People tend to get carried away with buy-one-get-one-free offers and discounts designed to motivate them to overspend, according to Mr Kadri from Continental Group.

“People spend more than needed on offers such as spend a minimum of Dh200 and get 25 per cent off,” he says.

“To be eligible for this 25 per cent discount, you have to buy from the same store again, which eventually leads us to spend more. It’s a vicious cycle.”

Advertising conveys the idea that we need to look a specific way to be presentable, Mr Mamtani says.

There is the idea that to be happier, we need more, he says. But accepting this messaging might result in high credit-card debt, Mr Mamtani says.

“When aiming to remain within budget, place more emphasis on needs rather than wants,” he says.

Misuse of credit cards, BNPL schemes

Although credit cards provide convenience and make keeping track of expenses simple, they also provide a path to massive debt, Mr Mamtani says.

Individuals who pay with a credit card instead of cash can spend up to 18 per cent more, he says, citing research by US data analytics company Dun & Bradstreet.

“Halt the cycle: use cash when shopping in places where you tend to splurge to force yourself to stay inside your spending limit,” Mr Mamtani says.

Credit cards encourage you to spend more and offer options to pay only the minimum monthly instalment, Mr Kadri says.

Banks will only earn if you pay the minimum amount on your balance, so they will encourage consumers to do it, he says.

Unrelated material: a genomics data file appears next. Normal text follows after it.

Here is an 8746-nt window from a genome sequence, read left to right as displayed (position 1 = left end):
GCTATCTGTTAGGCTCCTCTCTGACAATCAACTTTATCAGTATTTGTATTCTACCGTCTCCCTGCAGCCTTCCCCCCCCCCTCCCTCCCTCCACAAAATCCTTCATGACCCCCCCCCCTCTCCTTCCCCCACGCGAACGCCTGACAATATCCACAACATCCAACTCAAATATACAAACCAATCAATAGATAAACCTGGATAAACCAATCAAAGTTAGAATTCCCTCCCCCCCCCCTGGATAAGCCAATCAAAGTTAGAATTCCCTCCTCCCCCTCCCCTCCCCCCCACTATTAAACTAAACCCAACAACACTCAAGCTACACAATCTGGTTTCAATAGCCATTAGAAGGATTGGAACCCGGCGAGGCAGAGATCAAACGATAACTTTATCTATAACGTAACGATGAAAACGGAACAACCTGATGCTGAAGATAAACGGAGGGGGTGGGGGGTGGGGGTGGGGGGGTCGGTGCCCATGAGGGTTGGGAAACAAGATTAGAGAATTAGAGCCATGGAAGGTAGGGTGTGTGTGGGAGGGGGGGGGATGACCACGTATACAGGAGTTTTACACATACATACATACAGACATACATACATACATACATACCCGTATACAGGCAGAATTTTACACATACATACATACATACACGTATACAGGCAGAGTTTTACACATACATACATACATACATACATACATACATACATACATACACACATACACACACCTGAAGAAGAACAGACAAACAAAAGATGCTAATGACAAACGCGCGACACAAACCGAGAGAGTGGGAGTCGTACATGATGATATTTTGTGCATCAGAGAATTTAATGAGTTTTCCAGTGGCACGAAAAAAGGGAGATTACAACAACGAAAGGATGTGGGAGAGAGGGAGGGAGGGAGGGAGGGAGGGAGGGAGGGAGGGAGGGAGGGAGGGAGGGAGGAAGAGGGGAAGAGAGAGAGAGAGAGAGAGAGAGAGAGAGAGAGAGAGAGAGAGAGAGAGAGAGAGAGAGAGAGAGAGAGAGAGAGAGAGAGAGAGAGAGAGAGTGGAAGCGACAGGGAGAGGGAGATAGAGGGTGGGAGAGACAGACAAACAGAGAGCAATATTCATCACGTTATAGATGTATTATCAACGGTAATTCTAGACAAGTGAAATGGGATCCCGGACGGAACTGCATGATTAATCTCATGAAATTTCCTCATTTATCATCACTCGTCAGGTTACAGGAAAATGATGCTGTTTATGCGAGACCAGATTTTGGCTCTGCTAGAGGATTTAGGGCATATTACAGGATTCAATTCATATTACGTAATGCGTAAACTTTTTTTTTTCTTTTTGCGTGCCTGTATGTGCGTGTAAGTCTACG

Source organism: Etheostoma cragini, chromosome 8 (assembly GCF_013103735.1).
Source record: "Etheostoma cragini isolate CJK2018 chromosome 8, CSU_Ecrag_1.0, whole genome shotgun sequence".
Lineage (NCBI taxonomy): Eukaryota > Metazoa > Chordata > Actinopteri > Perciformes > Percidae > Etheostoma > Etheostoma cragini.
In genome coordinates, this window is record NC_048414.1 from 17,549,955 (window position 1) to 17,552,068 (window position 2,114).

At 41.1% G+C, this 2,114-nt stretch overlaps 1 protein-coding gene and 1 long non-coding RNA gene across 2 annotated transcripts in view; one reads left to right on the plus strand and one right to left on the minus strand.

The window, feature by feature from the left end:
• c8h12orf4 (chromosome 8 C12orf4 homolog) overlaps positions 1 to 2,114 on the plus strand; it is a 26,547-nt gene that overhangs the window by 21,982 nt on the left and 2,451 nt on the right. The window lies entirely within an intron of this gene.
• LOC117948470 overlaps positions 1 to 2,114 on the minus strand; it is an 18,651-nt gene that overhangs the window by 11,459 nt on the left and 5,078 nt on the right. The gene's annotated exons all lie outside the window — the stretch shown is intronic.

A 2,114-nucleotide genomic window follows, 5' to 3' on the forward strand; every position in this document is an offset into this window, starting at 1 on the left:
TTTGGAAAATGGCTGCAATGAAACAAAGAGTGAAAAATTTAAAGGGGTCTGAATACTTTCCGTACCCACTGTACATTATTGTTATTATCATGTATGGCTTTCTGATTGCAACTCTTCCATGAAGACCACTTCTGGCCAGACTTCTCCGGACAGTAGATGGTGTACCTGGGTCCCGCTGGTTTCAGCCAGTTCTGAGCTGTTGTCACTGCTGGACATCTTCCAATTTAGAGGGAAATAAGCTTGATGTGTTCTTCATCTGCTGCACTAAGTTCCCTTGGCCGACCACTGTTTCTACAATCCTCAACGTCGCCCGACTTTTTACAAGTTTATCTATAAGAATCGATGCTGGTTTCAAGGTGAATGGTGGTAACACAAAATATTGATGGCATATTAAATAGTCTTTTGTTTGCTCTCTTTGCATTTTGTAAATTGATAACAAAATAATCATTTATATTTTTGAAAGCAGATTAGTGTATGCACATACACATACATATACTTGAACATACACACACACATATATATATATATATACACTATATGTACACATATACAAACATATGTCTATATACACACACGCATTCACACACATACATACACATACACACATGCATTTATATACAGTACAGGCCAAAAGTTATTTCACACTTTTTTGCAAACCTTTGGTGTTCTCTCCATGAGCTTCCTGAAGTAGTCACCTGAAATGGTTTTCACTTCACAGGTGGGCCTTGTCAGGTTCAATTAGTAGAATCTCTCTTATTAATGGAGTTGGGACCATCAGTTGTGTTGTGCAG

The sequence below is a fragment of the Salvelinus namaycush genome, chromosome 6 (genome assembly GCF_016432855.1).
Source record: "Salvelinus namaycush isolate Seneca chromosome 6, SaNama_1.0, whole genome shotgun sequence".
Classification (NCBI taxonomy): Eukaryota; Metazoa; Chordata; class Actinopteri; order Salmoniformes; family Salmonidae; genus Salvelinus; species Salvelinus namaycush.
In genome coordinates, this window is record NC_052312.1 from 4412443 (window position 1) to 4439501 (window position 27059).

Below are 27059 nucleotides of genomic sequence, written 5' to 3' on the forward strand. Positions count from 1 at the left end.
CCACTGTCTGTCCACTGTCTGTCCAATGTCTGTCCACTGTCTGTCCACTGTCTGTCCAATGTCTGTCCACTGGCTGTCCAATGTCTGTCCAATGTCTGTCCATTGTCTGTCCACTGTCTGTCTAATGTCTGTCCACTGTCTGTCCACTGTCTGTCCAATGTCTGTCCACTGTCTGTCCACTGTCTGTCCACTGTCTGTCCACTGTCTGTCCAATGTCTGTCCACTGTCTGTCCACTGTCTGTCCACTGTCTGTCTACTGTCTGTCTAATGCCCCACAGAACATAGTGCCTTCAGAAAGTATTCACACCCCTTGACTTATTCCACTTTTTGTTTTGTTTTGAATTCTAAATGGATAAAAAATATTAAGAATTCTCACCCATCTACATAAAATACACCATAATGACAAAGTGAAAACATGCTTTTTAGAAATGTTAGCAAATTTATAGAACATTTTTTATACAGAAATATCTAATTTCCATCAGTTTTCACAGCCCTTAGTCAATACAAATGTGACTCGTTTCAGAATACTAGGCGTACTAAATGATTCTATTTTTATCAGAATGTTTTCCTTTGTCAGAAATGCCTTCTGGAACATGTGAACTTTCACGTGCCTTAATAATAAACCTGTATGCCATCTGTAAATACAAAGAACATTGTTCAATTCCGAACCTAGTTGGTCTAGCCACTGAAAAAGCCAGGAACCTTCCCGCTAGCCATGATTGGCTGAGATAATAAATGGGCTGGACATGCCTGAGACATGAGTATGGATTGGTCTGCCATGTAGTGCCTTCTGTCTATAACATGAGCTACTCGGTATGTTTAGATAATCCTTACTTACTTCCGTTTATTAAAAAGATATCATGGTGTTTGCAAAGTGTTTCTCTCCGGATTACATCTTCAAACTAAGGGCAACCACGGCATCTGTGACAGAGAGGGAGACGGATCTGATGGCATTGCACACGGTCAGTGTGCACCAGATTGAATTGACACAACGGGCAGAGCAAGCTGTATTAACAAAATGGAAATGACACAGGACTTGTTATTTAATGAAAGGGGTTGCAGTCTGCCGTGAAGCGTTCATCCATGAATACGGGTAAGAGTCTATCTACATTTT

“Buy-now-pay-later strategies have been the talk of the town, especially in the automotive industry,” he says.

“Do not get carried away with such offers unless you really need the product.”

Special occasions

People tend to frequently overspend on special events, such as birthdays or Christmas.

By setting up special savings accounts designated exclusively for certain expenses, such as birthdays, you can budget for occasional costs, Mr Mamtani says.

“Have you noticed how many luxury holidays people in the UAE seem to take compared with counterparts living in their home country?” Mr Connor says.

“A cap needs to be placed on excessive spending in this way or else it will eat away at everything that is being earned. The key to stopping spending too much money in these ways is to create better money habits in your daily life.”

Try to replace these activities and habits with a more virtuous way of living, he says.

The key to stopping spending too much money is to create better money habits in your daily life
Rupert Connor, partner, Abacus Financial Consultants

Creating spending rules is perhaps a more effective way, rather than coming up with a plan that puts a restriction on how much you can spend, Mr Connor says.

A budget can be a numerical rule that’s hard to follow because it encompasses all our different expenses, he says.

“Action-based rules tend to be easier to maintain over the long term. An example of this rule is to only pay with cash when you go out to eat with friends — this way, you can’t overspend because you literally don’t have the money.”

Ignoring petty expenses

Most people tend to ignore petty expenses, Mr Kadri says.

“For instance, people use their car to go to nearby or walkable locations. Or, most individuals use Salik even on public holidays when there is relatively no traffic. Try to use alternative roads when one is not in a hurry,” he says.

“Avoid wasting utilities such as the air conditioner and electricity and switch off appliances when not needed. Also, avoid buying expensive gifts on birthdays, anniversaries and other celebrations.”

Lending money to friends

It’s important to help friends, but it’s even more important to take care of one’s financial health, Mr Connor says.

Always track your loans to friends closely and make sure they stay within a balanced budget, he suggests.

“Also, be clear about whether it is a loan or a gift and set expectations accordingly,” Mr Connor says.

“To remove all risk, it is best not to loan money to friends at all. If you do, then ask them to sign a document if it is a large amount.”

Updated: August 01, 2022, 6:31 AM